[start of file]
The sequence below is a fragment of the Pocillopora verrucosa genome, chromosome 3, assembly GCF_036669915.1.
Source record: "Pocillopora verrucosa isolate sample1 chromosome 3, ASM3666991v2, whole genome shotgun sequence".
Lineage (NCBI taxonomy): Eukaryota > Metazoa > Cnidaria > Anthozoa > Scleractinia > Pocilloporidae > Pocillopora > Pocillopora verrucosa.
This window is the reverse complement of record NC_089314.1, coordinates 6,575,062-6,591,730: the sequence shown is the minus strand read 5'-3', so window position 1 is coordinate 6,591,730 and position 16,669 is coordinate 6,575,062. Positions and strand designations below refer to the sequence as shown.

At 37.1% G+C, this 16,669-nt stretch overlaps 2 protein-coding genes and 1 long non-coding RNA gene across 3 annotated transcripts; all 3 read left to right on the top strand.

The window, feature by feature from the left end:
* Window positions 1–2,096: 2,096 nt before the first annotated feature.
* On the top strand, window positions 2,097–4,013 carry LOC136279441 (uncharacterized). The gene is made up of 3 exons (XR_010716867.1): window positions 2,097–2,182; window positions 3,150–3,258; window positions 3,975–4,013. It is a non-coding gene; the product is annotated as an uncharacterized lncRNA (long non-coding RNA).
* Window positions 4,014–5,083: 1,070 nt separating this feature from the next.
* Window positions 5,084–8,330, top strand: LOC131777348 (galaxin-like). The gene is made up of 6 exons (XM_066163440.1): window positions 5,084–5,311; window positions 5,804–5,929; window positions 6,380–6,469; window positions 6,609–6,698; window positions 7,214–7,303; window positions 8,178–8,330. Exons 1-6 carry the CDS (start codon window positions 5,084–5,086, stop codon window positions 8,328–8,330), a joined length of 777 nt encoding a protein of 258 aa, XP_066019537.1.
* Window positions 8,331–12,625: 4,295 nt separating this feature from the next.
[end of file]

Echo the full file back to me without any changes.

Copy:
The sequence below is a fragment of the Pocillopora verrucosa genome, chromosome 3, assembly GCF_036669915.1.
Source record: "Pocillopora verrucosa isolate sample1 chromosome 3, ASM3666991v2, whole genome shotgun sequence".
Lineage (NCBI taxonomy): Eukaryota > Metazoa > Cnidaria > Anthozoa > Scleractinia > Pocilloporidae > Pocillopora > Pocillopora verrucosa.
This window is the reverse complement of record NC_089314.1, coordinates 6,575,062-6,591,730: the sequence shown is the minus strand read 5'-3', so window position 1 is coordinate 6,591,730 and position 16,669 is coordinate 6,575,062. Positions and strand designations below refer to the sequence as shown.

At 37.1% G+C, this 16,669-nt stretch overlaps 2 protein-coding genes and 1 long non-coding RNA gene across 3 annotated transcripts; all 3 read left to right on the top strand.

The window, feature by feature from the left end:
* Window positions 1–2,096: 2,096 nt before the first annotated feature.
* On the top strand, window positions 2,097–4,013 carry LOC136279441 (uncharacterized). The gene is made up of 3 exons (XR_010716867.1): window positions 2,097–2,182; window positions 3,150–3,258; window positions 3,975–4,013. It is a non-coding gene; the product is annotated as an uncharacterized lncRNA (long non-coding RNA).
* Window positions 4,014–5,083: 1,070 nt separating this feature from the next.
* Window positions 5,084–8,330, top strand: LOC131777348 (galaxin-like). The gene is made up of 6 exons (XM_066163440.1): window positions 5,084–5,311; window positions 5,804–5,929; window positions 6,380–6,469; window positions 6,609–6,698; window positions 7,214–7,303; window positions 8,178–8,330. Exons 1-6 carry the CDS (start codon window positions 5,084–5,086, stop codon window positions 8,328–8,330), a joined length of 777 nt encoding a protein of 258 aa, XP_066019537.1.
* Window positions 8,331–12,625: 4,295 nt separating this feature from the next.